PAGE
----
“Undercover Vice: Strapped for Danger Part 2” – (Movie Review)

By Andrew Buckner

Rating: ***** out of *****.

The world is in desperate need of laughter in our increasingly bleak times. Director Richard Griffin and screenwriter Duncan Pflaster provide just that with their latest collaborative effort: the rapid-fire hilarious Undercover Vice: Strapped for Danger Part 2 (2020). Griffin’s latest feature is on par with the massively entertaining original entry in this series, Strapped for Danger (2017), in every way. I cannot recall a single joke in the brisk 88-minute runtime of Undercover Vice that doesn’t land with either a smirk, a chuckle or a slew of knee-slapping guffaws. Even the quieter sight gags, such as one clever moment that utilizes a water cooler at twenty-six minutes into the work, are effective and well-done.

As has become a trademark with Griffin films, the piece has numerous jokes pointed at the private lives of Republicans. While this attribute is successful enough to add a personal political point-of-view to the piece, the endeavor does not linger too long on these bits. It simply adds its own perspective, as is the right of every artist, and moves forward with the tale. In an age where subtly seems to be a forgotten art, such actions are evermore admirable.

What is just as worthy of respect is that there is never a bitter flash in the entirety of the production. There are a few dramatic instances. But they play out in a manner which heightens the wonderfully tongue-in-cheek, joyously campy quality of the affair. A subplot involving a central figure getting his grandfather out of a nursing home is where many of these touches are mechanized. Regardless, the unabashedly quirky tone of the picture is never broken.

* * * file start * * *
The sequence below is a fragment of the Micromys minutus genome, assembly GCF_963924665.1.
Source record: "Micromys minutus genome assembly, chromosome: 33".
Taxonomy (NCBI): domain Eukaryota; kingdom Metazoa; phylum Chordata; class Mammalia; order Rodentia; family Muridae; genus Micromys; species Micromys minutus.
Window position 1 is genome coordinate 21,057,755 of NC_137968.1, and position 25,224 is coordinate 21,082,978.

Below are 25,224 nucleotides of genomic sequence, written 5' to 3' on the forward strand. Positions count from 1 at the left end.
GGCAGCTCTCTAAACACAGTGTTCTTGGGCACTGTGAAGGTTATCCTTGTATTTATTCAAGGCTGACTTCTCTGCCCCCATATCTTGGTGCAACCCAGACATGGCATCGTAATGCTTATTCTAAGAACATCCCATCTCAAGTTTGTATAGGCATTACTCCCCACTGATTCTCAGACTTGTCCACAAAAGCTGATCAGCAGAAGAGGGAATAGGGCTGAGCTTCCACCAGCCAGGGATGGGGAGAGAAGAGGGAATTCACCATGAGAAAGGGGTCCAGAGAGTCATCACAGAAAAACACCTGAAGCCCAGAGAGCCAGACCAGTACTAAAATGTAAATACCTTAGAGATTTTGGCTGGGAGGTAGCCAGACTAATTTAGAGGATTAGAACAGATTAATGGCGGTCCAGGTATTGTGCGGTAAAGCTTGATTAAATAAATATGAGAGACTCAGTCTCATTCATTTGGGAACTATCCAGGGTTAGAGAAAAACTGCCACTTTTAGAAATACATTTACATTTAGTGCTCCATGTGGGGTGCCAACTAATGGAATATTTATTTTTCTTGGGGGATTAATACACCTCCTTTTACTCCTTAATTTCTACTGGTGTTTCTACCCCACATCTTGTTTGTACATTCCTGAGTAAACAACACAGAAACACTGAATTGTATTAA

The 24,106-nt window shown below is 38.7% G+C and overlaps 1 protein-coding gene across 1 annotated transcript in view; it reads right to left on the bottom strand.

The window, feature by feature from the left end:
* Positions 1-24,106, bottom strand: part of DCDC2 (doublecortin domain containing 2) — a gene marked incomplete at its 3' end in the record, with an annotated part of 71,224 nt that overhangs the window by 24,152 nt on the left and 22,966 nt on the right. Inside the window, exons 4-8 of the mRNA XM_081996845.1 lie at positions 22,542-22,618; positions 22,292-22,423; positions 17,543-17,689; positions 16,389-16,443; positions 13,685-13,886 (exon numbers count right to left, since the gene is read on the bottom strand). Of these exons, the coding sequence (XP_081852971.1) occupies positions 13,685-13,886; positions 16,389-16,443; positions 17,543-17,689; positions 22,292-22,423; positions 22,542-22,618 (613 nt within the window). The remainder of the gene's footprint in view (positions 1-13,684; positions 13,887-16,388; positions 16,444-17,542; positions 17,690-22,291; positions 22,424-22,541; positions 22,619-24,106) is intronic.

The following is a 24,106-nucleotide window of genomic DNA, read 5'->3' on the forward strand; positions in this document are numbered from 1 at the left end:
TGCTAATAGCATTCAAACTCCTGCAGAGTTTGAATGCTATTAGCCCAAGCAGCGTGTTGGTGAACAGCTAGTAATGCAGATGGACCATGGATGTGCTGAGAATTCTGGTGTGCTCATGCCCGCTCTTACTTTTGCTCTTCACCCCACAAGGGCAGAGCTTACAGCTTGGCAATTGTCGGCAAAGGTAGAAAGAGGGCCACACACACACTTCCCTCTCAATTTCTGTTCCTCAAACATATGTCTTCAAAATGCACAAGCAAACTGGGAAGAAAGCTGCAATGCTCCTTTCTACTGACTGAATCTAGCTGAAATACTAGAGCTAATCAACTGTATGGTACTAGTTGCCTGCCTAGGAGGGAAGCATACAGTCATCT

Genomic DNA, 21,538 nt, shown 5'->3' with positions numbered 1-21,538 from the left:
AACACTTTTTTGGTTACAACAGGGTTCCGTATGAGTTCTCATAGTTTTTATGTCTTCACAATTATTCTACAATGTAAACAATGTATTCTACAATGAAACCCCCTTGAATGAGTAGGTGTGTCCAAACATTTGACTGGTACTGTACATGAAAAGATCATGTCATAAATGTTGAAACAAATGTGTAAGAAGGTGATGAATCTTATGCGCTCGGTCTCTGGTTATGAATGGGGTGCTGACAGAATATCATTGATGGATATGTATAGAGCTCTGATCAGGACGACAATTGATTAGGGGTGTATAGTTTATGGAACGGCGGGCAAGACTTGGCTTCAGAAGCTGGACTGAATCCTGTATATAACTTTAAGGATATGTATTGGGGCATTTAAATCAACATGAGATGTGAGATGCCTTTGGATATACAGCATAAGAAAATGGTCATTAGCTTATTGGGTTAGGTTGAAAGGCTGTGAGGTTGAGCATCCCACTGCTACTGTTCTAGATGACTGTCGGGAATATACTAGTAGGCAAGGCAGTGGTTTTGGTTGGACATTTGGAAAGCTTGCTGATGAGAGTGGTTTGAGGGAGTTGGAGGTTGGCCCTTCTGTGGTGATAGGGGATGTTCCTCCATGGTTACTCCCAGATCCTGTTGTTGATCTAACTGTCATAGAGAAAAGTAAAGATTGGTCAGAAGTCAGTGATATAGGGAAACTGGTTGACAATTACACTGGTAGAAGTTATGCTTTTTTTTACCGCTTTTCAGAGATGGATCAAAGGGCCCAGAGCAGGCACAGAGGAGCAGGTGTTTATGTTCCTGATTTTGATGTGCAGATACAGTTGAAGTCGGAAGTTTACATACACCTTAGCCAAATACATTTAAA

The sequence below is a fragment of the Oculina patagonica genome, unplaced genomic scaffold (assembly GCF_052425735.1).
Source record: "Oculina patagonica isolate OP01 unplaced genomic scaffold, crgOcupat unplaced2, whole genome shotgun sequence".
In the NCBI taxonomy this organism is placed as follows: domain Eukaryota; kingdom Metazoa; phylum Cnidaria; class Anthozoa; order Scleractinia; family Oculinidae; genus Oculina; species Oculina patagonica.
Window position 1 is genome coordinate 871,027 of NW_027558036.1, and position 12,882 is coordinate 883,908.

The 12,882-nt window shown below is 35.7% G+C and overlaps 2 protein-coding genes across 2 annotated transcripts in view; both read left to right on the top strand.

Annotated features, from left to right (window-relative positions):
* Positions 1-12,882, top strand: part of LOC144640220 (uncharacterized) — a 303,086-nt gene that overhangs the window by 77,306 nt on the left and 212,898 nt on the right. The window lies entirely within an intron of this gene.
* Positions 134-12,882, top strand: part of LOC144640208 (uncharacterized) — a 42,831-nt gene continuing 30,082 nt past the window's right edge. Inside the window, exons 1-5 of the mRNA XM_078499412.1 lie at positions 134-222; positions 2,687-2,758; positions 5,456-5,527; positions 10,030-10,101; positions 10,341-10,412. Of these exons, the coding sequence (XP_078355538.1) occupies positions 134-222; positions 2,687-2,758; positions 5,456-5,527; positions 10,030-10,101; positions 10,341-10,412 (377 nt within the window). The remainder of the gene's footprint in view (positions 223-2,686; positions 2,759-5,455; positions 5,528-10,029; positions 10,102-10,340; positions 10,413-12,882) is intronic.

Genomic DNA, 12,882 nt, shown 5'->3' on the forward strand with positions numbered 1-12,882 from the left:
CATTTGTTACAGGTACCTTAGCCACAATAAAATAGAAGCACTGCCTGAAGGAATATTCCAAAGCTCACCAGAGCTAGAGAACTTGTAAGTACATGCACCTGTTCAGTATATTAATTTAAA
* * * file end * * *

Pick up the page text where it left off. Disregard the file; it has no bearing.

The plot involves two police officers, Andy (Sean Brown) and Kevin (Chris Fisher), who pose as porn stars to stop a ring of corruption involving a local politician. Pflaster gives this story life with dialogue that is endlessly smart and witty. Furthermore, there is an enviably quick and efficient pace throughout the entirety of the silver screen opus. This is largely due to Griffin’s masterful editing. There not a single unnecessary or overlong scene in the production. Such measures greatly compliment the jovial atmosphere of the project.

What also helps this matter is that every performance herein is gleefully pitch perfect. Brown and Fisher are brilliant with their endearing lead depictions. Sarah Reed is fantastic as Zooey. The same can be said of the respective turns of Sissy O’ Hara as Sister Dymphna and Samantha Acampora as Rebecca. Johnny Sederquist is always enjoyable as the delightfully named Pinata Debris.

Undercover Vice is bigger and grander than its predecessor. Still, its wonderfully intimate with just the right amount of character focus. Every frame is a visual feast for the eye. This is a courtesy of the marvelous, colorful cinematography from John Mosetich. It is as just as much a sonic smorgasbord with some truly excellent musical selections peppering the undertaking. This is especially noteworthy during the superbly constructed end credits. Yet, Griffin’s exercise is just as brilliant in sections such as the near two-minute opener of the chronicle. This sequence uses only voiceover dialogue to describe what is transpiring and the names of those participating in the article.

These elements come together to craft another inspired and dazzling masterpiece in Griffin’s cinematic canon. Undercover Vice is one of the funniest flicks in years. It is also one of 2020’s top-tier movies. Griffin has crafted another triumph of independent storytelling via the visual medium. Strapped for Danger Part 2 is a must-see.